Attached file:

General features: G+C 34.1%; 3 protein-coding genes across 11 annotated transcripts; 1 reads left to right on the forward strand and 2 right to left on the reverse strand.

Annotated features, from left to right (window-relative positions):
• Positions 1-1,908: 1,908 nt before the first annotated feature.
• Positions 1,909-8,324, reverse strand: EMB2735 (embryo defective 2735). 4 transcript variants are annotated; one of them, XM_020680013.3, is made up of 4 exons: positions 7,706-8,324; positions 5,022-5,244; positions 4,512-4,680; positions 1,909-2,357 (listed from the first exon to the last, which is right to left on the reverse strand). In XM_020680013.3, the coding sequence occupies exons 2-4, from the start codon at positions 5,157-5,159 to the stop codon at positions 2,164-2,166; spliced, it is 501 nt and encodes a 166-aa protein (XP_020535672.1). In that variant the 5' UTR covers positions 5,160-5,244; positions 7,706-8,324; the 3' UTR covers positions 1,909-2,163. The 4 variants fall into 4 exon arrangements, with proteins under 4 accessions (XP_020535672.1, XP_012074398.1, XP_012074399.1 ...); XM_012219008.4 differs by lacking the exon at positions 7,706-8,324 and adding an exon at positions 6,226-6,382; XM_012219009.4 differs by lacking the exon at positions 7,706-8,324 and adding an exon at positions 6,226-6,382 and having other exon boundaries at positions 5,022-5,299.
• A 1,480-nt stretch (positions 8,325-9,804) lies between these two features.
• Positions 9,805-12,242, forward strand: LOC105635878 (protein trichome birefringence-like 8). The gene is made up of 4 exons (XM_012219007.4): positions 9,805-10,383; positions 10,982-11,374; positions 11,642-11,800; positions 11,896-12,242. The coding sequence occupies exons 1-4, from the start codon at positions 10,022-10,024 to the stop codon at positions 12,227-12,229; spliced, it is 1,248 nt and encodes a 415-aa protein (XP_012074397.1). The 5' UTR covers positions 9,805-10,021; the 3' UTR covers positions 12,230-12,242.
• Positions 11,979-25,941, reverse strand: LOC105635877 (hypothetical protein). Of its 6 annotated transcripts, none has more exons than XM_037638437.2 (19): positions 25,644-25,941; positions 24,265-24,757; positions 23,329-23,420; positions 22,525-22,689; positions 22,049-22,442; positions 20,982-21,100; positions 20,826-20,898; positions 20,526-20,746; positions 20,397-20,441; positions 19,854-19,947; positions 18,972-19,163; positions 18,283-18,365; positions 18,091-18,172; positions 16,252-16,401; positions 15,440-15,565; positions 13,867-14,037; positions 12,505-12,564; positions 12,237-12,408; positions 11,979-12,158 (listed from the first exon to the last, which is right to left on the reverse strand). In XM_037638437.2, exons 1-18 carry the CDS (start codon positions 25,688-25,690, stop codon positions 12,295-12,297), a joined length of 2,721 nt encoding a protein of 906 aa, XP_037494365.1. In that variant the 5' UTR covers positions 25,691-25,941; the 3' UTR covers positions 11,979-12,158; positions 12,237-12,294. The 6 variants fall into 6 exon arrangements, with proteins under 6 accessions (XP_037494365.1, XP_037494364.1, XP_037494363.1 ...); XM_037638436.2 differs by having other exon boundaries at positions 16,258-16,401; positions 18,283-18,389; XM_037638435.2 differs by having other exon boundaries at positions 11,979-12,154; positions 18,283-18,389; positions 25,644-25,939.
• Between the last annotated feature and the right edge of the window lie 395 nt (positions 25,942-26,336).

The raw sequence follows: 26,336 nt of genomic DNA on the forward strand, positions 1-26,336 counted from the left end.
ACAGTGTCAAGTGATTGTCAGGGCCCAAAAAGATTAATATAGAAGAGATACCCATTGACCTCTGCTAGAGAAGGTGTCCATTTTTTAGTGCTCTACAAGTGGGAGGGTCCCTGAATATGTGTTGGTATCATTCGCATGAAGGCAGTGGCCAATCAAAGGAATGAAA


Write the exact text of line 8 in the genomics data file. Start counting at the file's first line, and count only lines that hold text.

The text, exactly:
• Between the last annotated feature and the right edge of the window lie 395 nt (positions 25,942-26,336).